Thus he added ideas to the stock of his day. It is fitting, though Burke's proposals were not implemented in time, and though his goal was not attained, that his American speeches figured prominently in the schools and universities of both the U. Burke's thinking about America also suggests a political disposition that owed something to his philosophical conceptions. It was also, implicitly an ethical position: governments ought not to apply force to existing relations, at least those that were legitimate. This is, in one way, an obvious point from natural jurisprudence, and one that Burke had made transparently with respect to inroads by the government of Ireland against Catholic property.

In another, and more interesting way, it reflected his view that abstract compound nouns and complex ideas evoke specific past experiences. To interfere forcibly with someone's experientially-based expectations would be to break their mental association between experience and idea or word: and so the idea or the word would become meaningless and cease to influence action.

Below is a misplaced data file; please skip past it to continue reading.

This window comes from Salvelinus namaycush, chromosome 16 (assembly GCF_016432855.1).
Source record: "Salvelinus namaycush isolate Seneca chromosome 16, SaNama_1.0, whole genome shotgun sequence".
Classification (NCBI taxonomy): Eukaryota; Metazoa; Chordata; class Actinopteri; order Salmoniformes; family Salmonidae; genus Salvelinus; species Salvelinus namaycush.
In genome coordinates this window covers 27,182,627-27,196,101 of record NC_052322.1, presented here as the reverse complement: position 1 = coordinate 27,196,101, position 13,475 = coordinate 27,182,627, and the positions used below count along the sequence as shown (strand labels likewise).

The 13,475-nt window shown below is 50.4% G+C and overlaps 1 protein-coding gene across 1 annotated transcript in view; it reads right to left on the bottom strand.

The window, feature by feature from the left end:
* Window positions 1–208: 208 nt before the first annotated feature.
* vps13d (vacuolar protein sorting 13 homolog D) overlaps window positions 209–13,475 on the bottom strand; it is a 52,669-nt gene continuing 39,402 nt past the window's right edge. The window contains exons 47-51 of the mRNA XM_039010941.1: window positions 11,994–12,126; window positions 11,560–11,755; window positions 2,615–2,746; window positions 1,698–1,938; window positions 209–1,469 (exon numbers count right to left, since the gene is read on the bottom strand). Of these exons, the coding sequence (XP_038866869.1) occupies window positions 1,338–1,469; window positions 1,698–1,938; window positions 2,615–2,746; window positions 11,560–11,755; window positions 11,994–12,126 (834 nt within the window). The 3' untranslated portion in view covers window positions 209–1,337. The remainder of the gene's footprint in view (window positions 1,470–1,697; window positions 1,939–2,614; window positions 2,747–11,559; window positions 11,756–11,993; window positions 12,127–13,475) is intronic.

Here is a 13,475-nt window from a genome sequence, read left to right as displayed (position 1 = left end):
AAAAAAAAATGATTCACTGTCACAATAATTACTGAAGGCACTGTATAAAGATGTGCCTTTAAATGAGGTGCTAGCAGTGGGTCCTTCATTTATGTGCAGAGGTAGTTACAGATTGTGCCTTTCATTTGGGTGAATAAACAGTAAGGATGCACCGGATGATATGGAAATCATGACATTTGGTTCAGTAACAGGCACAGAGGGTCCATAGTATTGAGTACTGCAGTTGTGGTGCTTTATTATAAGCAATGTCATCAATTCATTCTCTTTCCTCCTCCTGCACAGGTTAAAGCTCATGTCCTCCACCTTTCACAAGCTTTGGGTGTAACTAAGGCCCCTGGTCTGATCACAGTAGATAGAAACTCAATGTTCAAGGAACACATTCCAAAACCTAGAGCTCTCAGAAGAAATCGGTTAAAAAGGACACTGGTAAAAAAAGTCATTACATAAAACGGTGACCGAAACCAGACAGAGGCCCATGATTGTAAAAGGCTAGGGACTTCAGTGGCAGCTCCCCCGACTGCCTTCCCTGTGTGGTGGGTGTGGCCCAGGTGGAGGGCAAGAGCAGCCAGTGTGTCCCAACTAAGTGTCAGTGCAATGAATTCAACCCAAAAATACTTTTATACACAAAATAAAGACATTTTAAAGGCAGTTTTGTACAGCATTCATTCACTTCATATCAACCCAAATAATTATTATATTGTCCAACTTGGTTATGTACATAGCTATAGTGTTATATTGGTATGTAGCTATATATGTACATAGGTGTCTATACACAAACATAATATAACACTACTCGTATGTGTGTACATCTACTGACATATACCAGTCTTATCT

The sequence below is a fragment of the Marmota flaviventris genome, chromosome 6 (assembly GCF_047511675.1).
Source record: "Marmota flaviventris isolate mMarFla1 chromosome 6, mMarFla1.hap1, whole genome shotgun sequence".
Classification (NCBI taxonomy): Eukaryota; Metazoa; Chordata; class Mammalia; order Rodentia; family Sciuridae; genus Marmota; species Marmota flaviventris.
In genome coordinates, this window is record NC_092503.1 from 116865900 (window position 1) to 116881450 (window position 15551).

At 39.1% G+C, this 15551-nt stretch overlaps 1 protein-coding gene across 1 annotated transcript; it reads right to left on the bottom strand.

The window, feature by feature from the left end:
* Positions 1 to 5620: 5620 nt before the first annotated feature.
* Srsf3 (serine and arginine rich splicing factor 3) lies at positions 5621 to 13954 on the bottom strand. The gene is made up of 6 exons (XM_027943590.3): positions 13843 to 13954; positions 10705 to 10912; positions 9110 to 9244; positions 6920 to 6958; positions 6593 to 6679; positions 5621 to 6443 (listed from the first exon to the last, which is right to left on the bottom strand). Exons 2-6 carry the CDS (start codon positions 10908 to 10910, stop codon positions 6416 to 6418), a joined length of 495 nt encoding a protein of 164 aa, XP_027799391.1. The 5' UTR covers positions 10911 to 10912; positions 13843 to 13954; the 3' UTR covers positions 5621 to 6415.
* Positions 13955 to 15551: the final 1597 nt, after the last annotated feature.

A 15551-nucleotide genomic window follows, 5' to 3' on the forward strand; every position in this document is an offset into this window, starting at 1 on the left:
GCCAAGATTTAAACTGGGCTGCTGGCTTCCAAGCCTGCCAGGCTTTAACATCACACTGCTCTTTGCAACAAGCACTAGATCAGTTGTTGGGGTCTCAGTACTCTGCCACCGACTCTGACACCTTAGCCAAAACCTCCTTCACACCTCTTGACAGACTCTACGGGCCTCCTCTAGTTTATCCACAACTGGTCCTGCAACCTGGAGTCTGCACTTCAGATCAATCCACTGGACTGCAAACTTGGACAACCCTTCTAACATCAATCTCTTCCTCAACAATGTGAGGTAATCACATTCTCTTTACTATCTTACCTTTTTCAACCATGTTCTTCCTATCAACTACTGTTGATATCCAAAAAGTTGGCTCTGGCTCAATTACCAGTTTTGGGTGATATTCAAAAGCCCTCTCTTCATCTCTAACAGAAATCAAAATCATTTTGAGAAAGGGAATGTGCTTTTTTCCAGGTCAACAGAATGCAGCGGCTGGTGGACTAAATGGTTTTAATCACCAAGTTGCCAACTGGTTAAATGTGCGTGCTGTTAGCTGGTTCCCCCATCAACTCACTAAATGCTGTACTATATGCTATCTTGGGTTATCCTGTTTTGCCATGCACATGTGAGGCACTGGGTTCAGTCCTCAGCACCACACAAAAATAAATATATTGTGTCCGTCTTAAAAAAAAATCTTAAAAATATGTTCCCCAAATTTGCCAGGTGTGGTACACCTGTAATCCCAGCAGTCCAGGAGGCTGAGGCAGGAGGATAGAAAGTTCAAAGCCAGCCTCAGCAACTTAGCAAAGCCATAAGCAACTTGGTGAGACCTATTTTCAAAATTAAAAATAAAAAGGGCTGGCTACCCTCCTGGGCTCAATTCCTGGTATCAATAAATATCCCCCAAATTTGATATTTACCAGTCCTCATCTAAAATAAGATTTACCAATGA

To break such mental associations was to break communities. This, indeed, was what Burke claimed to be doing in his contributions of —82 to the recasting of the royal household. The intellectual counterpart of this prudent conduct, namely the refinement of our existing ideas, rather than replacing them, is what he had done in his revisions of the idea of sovereignty. This style of thinking gave Burke a very lively sense of the corrosive power of new ideas. Even new questions could have unpleasant results.

haralireby.tk His was therefore a philosophically conditioned attitude to practice, and one that was very sensitive to the hiatus that speculation could cause in the latter. His deprecation of speculation was logically anterior to taking sides in politics. It was also, in effect, an appeal for ideas adequate to governing. Burke himself, however much he might try to hide the logic of his thought under the rich foliage of words generated by his skill with words—he is perhaps the only classic of political thought in the English language who is also a literary classic—was a philosophical thinker.